Time to continue where I left off. With each US senator’s twitter handle handled, it’s time to get their tweets following a similar create/use-function-and-iterate pattern.

Prep work

Getting started with rtweet is relatively simple, and you can follow the directions on the package’s GitHub page. I have an app already in place. In R, this is all we need to do to get started:

t_token <- create_token(app = "text_mining_for_r",
                        consumer_key = "Your_Consumer_Key",
                        consumer_secret = "Your_Consumer_Secret")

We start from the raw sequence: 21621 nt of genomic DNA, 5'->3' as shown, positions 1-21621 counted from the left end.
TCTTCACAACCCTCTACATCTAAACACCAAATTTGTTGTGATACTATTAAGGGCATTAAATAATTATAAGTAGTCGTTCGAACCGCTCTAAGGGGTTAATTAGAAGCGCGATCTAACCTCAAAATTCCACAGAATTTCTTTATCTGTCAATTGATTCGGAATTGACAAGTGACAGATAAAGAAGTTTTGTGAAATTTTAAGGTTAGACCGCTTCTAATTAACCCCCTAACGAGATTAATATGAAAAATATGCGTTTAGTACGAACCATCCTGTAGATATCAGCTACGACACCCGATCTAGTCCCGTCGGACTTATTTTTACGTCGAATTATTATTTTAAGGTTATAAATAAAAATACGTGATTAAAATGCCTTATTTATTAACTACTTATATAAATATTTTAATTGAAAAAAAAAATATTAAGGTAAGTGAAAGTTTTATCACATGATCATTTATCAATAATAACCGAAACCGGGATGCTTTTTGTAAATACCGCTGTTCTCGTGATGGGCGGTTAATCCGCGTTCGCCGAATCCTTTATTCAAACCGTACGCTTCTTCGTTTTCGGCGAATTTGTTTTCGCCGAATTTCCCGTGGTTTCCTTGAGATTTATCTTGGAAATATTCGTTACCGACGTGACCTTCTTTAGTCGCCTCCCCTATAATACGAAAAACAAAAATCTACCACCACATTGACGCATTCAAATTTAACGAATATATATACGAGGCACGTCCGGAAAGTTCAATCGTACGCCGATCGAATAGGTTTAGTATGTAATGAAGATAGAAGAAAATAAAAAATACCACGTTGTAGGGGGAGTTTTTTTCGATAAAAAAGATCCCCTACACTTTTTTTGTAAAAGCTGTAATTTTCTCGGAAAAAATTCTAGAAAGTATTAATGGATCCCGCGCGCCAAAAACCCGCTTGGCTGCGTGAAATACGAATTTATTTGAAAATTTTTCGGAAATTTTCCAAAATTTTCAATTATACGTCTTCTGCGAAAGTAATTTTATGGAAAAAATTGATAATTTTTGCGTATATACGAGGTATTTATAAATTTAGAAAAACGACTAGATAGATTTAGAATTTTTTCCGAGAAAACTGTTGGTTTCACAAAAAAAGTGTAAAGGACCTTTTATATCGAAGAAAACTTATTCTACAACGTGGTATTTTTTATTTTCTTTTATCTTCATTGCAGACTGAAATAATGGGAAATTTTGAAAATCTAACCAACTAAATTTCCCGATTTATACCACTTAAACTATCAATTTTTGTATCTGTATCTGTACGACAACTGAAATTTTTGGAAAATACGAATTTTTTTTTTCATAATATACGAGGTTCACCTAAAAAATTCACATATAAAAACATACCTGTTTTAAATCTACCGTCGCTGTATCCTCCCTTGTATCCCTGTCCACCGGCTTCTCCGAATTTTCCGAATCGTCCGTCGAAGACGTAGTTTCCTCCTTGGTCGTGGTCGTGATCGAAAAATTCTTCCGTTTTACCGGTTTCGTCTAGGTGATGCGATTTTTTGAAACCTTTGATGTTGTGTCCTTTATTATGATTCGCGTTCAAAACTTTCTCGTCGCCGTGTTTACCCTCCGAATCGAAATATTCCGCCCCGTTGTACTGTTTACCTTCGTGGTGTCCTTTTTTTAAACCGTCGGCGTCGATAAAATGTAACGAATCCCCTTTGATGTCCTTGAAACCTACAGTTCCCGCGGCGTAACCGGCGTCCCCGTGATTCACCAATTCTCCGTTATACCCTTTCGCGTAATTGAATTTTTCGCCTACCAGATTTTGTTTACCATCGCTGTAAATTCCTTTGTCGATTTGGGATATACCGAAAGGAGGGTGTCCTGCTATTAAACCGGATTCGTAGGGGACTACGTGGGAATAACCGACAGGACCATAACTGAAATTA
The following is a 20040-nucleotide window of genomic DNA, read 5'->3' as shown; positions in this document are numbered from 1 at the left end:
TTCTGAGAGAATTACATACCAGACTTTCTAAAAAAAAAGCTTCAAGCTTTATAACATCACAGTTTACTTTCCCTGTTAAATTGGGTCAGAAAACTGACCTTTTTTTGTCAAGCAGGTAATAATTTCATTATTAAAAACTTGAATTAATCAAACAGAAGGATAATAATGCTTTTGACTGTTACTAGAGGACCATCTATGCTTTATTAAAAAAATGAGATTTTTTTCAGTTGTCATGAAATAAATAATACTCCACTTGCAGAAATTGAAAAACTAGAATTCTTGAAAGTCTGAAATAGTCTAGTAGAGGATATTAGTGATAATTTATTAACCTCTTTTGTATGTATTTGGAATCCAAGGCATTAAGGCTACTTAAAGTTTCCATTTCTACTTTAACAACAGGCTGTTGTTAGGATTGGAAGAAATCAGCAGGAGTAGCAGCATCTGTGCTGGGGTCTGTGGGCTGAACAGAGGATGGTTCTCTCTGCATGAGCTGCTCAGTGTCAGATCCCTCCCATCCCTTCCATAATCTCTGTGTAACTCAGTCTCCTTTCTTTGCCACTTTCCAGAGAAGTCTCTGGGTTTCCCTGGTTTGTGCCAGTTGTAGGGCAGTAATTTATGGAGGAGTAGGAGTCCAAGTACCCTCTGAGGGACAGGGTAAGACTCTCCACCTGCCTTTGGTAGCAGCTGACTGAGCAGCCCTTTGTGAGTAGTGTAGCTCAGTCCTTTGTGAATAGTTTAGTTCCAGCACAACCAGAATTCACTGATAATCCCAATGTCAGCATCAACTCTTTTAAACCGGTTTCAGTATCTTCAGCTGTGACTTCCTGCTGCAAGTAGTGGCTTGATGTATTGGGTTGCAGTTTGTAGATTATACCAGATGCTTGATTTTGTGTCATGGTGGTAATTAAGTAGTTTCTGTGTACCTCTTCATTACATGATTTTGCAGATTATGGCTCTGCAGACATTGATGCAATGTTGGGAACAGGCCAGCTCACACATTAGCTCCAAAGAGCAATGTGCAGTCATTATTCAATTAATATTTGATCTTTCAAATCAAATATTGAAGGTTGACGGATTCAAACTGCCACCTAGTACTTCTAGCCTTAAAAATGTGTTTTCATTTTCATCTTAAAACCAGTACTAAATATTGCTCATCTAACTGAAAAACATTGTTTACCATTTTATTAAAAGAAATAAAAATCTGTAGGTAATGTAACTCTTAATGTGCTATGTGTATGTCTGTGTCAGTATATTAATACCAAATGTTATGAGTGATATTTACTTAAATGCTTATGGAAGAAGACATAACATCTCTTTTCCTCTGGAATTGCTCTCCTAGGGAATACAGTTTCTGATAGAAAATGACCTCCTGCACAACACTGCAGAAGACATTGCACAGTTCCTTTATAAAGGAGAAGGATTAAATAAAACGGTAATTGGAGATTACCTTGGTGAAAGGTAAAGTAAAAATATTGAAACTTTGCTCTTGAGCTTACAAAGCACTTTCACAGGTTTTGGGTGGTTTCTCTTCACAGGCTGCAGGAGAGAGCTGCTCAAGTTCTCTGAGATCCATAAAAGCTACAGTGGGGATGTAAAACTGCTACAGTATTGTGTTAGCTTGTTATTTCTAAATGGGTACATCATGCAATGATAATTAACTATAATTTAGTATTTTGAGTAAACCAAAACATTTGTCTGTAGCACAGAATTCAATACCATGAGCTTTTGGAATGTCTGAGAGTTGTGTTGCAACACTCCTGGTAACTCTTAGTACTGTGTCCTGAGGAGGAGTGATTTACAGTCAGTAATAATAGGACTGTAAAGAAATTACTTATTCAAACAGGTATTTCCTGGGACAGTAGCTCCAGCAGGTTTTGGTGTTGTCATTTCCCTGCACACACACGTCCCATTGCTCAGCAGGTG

Now we’ll iterate with get_timeline():

safe_timeline <- possibly(get_timeline, NULL)
tweets <- twitter_accounts$identifier %>% 
  map(safe_timeline, n = 10, token = t_token, lang = "en")

This was only partially successful, as I ran up against Twitter’s API Rate limits. That meant that my tweets object had about 40 NULL values, and I had to wait an hour before continuing the iteration and binding everything together:

null_handles <- which(unlist(lapply(tweets, is.null)))

tweets2 <- twitter_accounts$identifier[null_handles] %>% 
  map(safe_timeline, n = 10, token = t_token, lang = "en")
tweets3 <- Filter(Negate(is.null), c(tweets[-null_handles], tweets2))

tweets4 <- tweets3 %>% 
  map(select, created_at, screen_name, text, is_retweet) %>% 
  bind_rows() %>% 
  left_join(twitter_accounts, by = c("screen_name" = "identifier"))

Text Analysis

…Not today. Looks like this just became a three part series.